Troy has few problems with new dress code
BY MARIANNE EISENBRANDT Correspondent August 29, 2013 9:06PM
Updated: October 1, 2013 6:17AM
JOLIET — School began Aug. 21 for students in the Troy School District and with the new school year came a new dress code.
According to Supt. Don White, the district is settling into the new dress code and school year. He said there were seven “minor” dress code issues at Troy Middle School on Aug. 22, but that was all.
“There have been very minimal problems with the dress code topic,” White said.
The new dress code requires Troy Middle School students to wear solid color polo shirts or Troy spirit wear, and traditional twill, woven navy blue or khaki pants, skirts, shorts or capris every day. Denim jeans and denim-type material are not permitted.
White said all students have been very understanding and have complied with their requests.
Parents’ concerns about the new dress code that the school board approved in April had prompted the board to take another look at the policy. The board revisited the dress code policy again in July, but voted down any proposed amendments to the policy.
Only two parents spoke at a recent board meeting in regard to the dress code; Dawn Thorstad was in favor of the policy but she wanted clarification on the shirt her son had worn to school that day. He was asked to change his shirt and was given another shirt to wear for the school day.
White said he had learned from the administration after the meeting that the issue with the shirt was that it had writing on it.
“I need to seek more information regarding the number of students that we are having this problem with before I can fairly resolve this issue,” White said.
Marla Spivey said she is vehemently against the school board’s decision to change the dress code for many reasons. She had four daughters go through the Troy District; the youngest is now in eighth grade.
Spivey said the new policy has created discord in her home between her and her daughter. While she agrees the previous dress code needed to be addressed, only a small percantage of students were not following it, she said.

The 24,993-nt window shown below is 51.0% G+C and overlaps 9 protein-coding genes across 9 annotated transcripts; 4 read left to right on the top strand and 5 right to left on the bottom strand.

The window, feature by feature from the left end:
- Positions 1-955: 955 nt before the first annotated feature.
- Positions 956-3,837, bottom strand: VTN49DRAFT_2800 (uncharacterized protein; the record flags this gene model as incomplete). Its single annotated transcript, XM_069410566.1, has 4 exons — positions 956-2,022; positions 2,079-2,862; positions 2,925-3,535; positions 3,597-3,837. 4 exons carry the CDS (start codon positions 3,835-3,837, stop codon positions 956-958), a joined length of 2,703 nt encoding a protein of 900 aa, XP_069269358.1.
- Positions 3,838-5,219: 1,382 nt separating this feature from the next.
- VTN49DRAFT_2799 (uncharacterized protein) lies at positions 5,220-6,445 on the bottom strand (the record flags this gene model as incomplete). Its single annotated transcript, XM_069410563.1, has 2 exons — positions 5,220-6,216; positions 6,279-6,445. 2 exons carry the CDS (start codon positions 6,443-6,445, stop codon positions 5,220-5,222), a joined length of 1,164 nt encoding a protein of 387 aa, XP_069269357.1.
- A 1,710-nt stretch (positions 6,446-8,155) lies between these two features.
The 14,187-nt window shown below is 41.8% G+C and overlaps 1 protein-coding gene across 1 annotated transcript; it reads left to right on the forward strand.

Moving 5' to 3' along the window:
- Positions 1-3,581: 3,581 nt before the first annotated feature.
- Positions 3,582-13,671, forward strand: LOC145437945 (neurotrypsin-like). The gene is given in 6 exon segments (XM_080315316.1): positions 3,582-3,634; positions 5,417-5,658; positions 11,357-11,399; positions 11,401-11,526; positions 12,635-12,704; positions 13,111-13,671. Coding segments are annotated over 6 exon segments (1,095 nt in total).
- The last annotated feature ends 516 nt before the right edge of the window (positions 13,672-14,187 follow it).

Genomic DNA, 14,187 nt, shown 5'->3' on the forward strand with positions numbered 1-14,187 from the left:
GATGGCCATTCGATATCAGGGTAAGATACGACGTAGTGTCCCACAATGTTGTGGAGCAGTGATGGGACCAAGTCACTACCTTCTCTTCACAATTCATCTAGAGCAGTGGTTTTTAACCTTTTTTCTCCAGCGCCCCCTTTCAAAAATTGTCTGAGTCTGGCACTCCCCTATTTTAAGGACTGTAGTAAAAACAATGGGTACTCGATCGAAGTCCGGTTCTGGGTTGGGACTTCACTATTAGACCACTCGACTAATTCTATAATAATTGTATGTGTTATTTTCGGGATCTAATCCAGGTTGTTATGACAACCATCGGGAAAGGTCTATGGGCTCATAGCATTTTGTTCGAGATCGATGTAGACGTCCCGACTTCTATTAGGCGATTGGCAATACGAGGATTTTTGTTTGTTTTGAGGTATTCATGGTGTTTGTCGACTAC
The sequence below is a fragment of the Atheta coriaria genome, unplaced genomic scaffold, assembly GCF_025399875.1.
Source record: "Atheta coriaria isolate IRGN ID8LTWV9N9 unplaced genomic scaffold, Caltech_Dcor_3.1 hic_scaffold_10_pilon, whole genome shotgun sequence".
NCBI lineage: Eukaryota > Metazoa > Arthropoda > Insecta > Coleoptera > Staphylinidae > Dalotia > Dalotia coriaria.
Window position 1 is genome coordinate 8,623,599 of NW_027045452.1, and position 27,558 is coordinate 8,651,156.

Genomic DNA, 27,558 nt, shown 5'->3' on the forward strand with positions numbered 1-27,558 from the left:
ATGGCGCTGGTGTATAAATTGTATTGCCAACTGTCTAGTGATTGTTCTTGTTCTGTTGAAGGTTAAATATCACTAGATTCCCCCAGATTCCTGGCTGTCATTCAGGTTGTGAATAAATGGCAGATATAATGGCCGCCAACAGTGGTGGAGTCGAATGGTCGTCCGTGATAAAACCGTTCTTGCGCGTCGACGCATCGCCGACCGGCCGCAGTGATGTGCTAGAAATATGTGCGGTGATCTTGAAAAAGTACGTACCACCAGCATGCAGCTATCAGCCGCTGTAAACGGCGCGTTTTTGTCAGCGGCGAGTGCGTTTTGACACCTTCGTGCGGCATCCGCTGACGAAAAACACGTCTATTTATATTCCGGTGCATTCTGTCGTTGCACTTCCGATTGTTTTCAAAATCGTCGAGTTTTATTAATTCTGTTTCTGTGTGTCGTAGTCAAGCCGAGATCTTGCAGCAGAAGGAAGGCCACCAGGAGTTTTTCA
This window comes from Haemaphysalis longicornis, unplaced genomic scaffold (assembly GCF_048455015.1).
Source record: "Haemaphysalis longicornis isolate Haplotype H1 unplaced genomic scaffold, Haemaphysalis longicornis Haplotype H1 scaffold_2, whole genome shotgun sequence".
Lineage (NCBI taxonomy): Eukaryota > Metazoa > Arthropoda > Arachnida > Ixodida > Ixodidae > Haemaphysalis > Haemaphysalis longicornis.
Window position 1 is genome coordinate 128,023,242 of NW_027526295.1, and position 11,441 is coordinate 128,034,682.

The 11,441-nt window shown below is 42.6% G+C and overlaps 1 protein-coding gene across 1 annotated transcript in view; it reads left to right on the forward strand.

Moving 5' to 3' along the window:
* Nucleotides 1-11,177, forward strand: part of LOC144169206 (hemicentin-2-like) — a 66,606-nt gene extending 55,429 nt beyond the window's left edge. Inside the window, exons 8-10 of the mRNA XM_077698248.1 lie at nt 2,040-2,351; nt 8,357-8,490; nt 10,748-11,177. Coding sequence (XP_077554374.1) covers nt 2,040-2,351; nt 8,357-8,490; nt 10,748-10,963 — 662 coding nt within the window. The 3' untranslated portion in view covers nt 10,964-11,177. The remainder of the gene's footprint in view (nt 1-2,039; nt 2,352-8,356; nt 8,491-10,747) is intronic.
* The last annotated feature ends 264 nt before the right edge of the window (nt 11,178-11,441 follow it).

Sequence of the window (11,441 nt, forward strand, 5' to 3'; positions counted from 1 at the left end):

She noted that finding clothing that complies with the district’s new dress code to fit her 5’7” daughter has been a challenge. Spivey said she ended up having to buy men’s polo shirts so they would fit her daughter in a way that complies with the dress code, and that cost her more money.
“Fact is, if the schools would have enforced the previous dress code 100 percent for the past four plus years, there would be no need to introduce a new dress code,” Spivey said.
The board did make amendments to the new dress code policy during the meeting, but not the amendments some parents had wanted.
The new amendment states: “Religious exceptions to particular requirements of this dress code will be granted only to the extent actually necessary to accommodate sincere religious beliefs without undermining the purposes of the dress code. A student whose parents or legal guardians object on religious grounds to the student’s compliance with the dress code must present a signed statement of objection detailing the grounds for the objection.”
Also added was the statement: “Exceptions for reasonable but limited periods of time may be granted to accommodate transfer students or students from indigent families in order to allow such students to acquire clothing in compliance with the dress code. To qualify for an exception based on need, the family must qualify for free lunches under the same standards for the waiver of student fees under Board Policy 4:130.
The limited period of time will be no longer than the usual time for the family to acquire new clothing for the student. In the meantime, administrators may require students to wear appropriate clothing acquired by the district or from other sources until such time as the student’s family can reasonably acquire such clothing themselves.”